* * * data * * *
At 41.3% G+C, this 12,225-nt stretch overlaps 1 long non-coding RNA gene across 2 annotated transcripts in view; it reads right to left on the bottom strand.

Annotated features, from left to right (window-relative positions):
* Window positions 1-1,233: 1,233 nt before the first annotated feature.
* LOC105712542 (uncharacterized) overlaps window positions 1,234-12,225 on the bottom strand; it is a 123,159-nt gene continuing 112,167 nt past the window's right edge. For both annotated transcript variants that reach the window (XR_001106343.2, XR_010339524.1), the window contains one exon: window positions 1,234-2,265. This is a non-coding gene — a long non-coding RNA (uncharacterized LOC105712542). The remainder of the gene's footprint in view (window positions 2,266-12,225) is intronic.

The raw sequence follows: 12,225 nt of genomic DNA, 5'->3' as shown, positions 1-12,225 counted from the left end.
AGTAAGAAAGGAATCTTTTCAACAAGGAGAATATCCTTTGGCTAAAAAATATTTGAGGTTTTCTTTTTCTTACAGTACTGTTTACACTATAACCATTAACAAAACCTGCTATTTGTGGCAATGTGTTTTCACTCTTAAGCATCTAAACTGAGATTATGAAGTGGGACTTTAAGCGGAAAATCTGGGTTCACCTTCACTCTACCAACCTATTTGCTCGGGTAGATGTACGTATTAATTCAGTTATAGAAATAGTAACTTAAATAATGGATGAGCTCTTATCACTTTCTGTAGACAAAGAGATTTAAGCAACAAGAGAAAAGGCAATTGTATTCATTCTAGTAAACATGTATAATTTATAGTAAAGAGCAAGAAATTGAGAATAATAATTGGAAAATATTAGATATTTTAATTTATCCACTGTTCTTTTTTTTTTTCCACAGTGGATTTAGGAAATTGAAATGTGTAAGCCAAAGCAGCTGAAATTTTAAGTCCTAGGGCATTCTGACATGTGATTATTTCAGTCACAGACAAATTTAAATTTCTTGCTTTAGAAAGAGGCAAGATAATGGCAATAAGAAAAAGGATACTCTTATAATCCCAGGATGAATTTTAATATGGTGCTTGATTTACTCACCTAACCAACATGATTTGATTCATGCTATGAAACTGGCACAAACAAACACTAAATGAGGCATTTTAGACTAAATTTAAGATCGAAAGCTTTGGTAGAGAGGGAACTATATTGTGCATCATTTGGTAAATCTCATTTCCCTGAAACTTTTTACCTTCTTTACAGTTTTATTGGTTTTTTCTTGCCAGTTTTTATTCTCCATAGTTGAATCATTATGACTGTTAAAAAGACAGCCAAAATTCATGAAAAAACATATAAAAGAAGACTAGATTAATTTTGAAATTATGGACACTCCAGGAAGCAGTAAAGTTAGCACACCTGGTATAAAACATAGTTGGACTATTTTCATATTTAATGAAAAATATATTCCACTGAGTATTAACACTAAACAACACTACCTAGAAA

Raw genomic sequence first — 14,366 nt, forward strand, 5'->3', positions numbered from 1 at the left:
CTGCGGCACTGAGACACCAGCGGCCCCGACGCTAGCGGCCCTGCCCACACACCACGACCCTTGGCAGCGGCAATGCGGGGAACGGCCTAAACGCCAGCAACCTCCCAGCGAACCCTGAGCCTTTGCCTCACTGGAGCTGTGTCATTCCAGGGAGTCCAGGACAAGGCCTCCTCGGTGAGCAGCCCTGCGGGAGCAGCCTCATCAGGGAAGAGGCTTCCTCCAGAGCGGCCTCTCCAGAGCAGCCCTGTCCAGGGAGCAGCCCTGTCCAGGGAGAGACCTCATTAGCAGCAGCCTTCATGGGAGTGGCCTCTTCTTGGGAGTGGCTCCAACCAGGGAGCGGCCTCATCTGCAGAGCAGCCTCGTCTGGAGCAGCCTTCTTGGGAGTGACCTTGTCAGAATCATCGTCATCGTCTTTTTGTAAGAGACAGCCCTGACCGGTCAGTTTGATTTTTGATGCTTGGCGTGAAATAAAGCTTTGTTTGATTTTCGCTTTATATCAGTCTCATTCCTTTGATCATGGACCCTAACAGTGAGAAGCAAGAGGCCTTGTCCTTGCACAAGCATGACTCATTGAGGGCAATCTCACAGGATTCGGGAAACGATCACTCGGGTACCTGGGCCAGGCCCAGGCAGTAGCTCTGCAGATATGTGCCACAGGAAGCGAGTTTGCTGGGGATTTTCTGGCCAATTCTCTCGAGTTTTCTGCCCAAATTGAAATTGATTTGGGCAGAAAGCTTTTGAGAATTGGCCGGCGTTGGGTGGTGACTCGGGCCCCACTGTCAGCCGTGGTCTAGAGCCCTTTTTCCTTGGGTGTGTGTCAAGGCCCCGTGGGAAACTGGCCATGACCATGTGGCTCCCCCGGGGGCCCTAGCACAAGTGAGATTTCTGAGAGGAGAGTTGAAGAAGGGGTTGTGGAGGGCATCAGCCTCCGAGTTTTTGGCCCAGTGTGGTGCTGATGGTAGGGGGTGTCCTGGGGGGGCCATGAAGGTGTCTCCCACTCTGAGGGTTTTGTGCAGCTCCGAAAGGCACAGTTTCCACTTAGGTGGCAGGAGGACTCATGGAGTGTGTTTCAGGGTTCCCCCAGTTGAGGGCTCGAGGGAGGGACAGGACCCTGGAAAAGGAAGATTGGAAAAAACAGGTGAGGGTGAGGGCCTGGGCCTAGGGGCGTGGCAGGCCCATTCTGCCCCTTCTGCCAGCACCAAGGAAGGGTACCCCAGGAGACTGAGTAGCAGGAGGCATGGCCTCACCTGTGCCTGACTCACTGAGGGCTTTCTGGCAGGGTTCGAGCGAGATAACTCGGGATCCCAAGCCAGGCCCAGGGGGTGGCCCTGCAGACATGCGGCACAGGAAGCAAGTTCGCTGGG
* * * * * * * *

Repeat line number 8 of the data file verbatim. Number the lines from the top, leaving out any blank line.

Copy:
CTGCGGCACTGAGACACCAGCGGCCCCGACGCTAGCGGCCCTGCCCACACACCACGACCCTTGGCAGCGGCAATGCGGGGAACGGCCTAAACGCCAGCAACCTCCCAGCGAACCCTGAGCCTTTGCCTCACTGGAGCTGTGTCATTCCAGGGAGTCCAGGACAAGGCCTCCTCGGTGAGCAGCCCTGCGGGAGCAGCCTCATCAGGGAAGAGGCTTCCTCCAGAGCGGCCTCTCCAGAGCAGCCCTGTCCAGGGAGCAGCCCTGTCCAGGGAGAGACCTCATTAGCAGCAGCCTTCATGGGAGTGGCCTCTTCTTGGGAGTGGCTCCAACCAGGGAGCGGCCTCATCTGCAGAGCAGCCTCGTCTGGAGCAGCCTTCTTGGGAGTGACCTTGTCAGAATCATCGTCATCGTCTTTTTGTAAGAGACAGCCCTGACCGGTCAGTTTGATTTTTGATGCTTGGCGTGAAATAAAGCTTTGTTTGATTTTCGCTTTATATCAGTCTCATTCCTTTGATCATGGACCCTAACAGTGAGAAGCAAGAGGCCTTGTCCTTGCACAAGCATGACTCATTGAGGGCAATCTCACAGGATTCGGGAAACGATCACTCGGGTACCTGGGCCAGGCCCAGGCAGTAGCTCTGCAGATATGTGCCACAGGAAGCGAGTTTGCTGGGGATTTTCTGGCCAATTCTCTCGAGTTTTCTGCCCAAATTGAAATTGATTTGGGCAGAAAGCTTTTGAGAATTGGCCGGCGTTGGGTGGTGACTCGGGCCCCACTGTCAGCCGTGGTCTAGAGCCCTTTTTCCTTGGGTGTGTGTCAAGGCCCCGTGGGAAACTGGCCATGACCATGTGGCTCCCCCGGGGGCCCTAGCACAAGTGAGATTTCTGAGAGGAGAGTTGAAGAAGGGGTTGTGGAGGGCATCAGCCTCCGAGTTTTTGGCCCAGTGTGGTGCTGATGGTAGGGGGTGTCCTGGGGGGGCCATGAAGGTGTCTCCCACTCTGAGGGTTTTGTGCAGCTCCGAAAGGCACAGTTTCCACTTAGGTGGCAGGAGGACTCATGGAGTGTGTTTCAGGGTTCCCCCAGTTGAGGGCTCGAGGGAGGGACAGGACCCTGGAAAAGGAAGATTGGAAAAAACAGGTGAGGGTGAGGGCCTGGGCCTAGGGGCGTGGCAGGCCCATTCTGCCCCTTCTGCCAGCACCAAGGAAGGGTACCCCAGGAGACTGAGTAGCAGGAGGCATGGCCTCACCTGTGCCTGACTCACTGAGGGCTTTCTGGCAGGGTTCGAGCGAGATAACTCGGGATCCCAAGCCAGGCCCAGGGGGTGGCCCTGCAGACATGCGGCACAGGAAGCAAGTTCGCTGGG